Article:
# Convergence of improper integral, $\cos(1/x)$

I'm trying to deduce weather this improper integral is convergent or not: $$\int_{0}^{1}\dfrac{\cos(\frac{1}{x})}{x}dx.$$ I've tried using Dirichlet's test for convergence, yet I cant seem to properly 'place' the functions under the needed terms.

I was hinted by a colleague that substitution can be applied here yet I see no way of utilizing that method.

I'm not sure how to move forward at this point, hints are happily accepted!

• What if you make the change of variables $t=1/x$?
– Gary
May 2, 2022 at 11:09
• I've had this thought, though the same colleague that recommended substitution stated that the limits of the integral change aswell, as I'm not sure how these change accordingly to the substitution, I did not walk down that path May 2, 2022 at 11:43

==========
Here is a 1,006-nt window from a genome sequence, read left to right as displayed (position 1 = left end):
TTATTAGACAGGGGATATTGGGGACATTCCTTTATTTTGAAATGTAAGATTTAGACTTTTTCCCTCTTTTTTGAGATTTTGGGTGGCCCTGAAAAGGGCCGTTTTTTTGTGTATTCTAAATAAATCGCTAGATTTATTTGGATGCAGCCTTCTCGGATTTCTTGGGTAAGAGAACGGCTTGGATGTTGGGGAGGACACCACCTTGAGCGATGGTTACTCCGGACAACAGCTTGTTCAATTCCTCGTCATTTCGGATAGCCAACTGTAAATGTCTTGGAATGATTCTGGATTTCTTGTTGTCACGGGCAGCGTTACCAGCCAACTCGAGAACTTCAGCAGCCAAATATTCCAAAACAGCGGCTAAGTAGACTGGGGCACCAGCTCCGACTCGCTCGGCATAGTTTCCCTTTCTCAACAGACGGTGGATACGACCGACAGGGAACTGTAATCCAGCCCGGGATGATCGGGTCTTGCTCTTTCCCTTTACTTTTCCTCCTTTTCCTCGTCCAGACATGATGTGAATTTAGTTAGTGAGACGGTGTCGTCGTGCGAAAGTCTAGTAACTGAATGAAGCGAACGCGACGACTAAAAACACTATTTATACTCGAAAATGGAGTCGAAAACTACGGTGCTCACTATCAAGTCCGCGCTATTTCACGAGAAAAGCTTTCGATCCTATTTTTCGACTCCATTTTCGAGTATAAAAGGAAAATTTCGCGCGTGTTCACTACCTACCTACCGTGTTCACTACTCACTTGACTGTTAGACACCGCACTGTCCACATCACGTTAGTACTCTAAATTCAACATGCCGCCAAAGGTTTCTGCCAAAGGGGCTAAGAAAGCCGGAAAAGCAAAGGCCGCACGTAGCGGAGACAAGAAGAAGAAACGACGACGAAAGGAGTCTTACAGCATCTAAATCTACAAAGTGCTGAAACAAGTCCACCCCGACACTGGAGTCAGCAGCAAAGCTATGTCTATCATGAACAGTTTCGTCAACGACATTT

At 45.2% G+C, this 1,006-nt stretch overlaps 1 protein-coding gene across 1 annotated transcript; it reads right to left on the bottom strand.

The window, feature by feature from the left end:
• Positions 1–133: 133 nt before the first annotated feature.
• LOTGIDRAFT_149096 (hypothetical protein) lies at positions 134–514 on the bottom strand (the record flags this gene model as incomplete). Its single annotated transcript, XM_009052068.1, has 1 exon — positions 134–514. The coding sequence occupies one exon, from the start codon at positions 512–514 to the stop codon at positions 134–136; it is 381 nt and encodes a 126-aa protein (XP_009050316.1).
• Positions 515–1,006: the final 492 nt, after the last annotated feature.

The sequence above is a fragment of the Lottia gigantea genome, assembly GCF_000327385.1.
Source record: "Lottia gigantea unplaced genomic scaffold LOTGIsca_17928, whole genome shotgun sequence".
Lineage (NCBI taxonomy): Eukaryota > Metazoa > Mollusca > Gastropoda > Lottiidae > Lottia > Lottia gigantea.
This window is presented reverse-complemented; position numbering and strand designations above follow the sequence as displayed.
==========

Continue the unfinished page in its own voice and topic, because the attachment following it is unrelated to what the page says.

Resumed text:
With $$t=1/x$$ and by parts, you get $$\int_0^1\frac{\cos(1/x)}{x}dx=\int_1^\infty\frac{\cos t}{t}dt=\left[\frac{\sin t}{t}\right]_1^\infty+\int_1^\infty\frac{\sin t}{t^2}dt.$$
• Interesting, except for the replacements for $\dfrac{1}{x} \rightarrow t$, you simply placed $1,x \rightarrow 0$ at the limits and switched them for $\dfrac{1}{x}$ ? May 2, 2022 at 11:45
• @Aishgadol More details: $$\int_0^1 {\frac{{\cos (1/x)}}{x}dx} = \int_{ + \infty }^1 {\frac{{\cos t}}{{1/t}}\frac{{dx}}{{dt}}dt} = \int_{ + \infty }^1 {\frac{{\cos t}}{{1/t}}\frac{{d(1/t)}}{{dt}}dt} = - \int_{ + \infty }^1 {\frac{{\cos t}}{t}dt} = \int_1^{ + \infty } {\frac{{\cos t}}{t}dt} .$$